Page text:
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Another Above-Average Hurricane Season Predicted

This is the time of year when meteorologists start predicting how many hurricanes we will experience in the Atlantic Basin. Frank Billingsley at Click2Houston.com issued his prediction for an above-average hurricane season Friday. He also predicts that other meteorologists will predict the same. Here’s why.

Official Averages Out of Date

The official window used to calculate the average number of storms has been 1981 to 2010. But when Brian McNoldy of the University of Miami looked at the more recent 30 years from 1991 to 2020, he found an increase in the number of storms. Also, AccuWeather has already come out with its prediction, showing a substantial increase.

Year(s)StormsHurricanesMajor Hurricanes
1981-2010 (Old Average)1263
1991-2020 (New Average)1473
2020 Actual30136
2021 Predicted by AccuWeather16 to 207 to 103 to 5
Sources: Brian McNoldy, AccuWeather, NHC

Other Contributing Factors

Sea-Surface Temperatures

Sea-surface temperatures are slightly above normal for this time of year. Despite the polar outbreak in February which cooled the Gulf somewhat, the Caribbean and Atlantic remain higher than average. See anomaly map below from NOAA’s Climate Prediction Center.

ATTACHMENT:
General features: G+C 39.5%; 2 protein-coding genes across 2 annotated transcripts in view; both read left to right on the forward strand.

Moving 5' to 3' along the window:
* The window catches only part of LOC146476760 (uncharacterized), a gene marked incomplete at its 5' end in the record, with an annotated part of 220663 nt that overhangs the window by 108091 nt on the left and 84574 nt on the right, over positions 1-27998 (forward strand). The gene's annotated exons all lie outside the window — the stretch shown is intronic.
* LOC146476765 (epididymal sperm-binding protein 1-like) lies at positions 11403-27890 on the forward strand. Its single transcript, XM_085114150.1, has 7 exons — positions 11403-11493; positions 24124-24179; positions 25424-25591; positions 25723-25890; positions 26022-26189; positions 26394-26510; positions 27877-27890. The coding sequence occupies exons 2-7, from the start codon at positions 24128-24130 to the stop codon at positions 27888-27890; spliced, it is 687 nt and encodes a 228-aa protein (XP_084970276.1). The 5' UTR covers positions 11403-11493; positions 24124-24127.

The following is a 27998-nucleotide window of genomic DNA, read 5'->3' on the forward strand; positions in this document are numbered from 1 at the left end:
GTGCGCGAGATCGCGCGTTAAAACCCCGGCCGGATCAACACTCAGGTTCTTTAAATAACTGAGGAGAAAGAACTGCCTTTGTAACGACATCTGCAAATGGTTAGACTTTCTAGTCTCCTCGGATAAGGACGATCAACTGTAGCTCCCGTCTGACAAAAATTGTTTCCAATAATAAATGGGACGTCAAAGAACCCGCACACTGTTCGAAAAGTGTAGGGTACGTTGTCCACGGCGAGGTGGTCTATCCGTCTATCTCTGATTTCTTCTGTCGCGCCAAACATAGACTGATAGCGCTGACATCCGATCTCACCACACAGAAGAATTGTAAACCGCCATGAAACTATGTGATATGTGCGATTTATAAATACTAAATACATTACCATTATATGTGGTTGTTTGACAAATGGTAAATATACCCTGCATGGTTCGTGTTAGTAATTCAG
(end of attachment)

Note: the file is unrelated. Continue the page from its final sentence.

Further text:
Seven day average as of 4/3/2021
La Niña

Billingsley’s prediction also takes into account La Niña, which is part of ENSO (El Niño Southern Oscillation).

NOAA describes El Niño and La Niña as the warm and cool phases of a recurring climate pattern across the tropical Pacific. The pattern can shift back and forth irregularly every two to seven years, and each phase triggers predictable disruptions of temperature, precipitation and winds.

The El Niño phase usually means fewer hurricanes in the Atlantic.

Typical influence of El Niño on Pacific and Atlantic seasonal hurricane activity. Map by NOAA Climate.gov, based on originals by Gerry Bell.

The La Niña phase usually means more hurricanes in The Atlantic.

Typical influence of La Niña on Pacific and Atlantic seasonal hurricane activity. Map by NOAA Climate.gov, based on originals by Gerry Bell.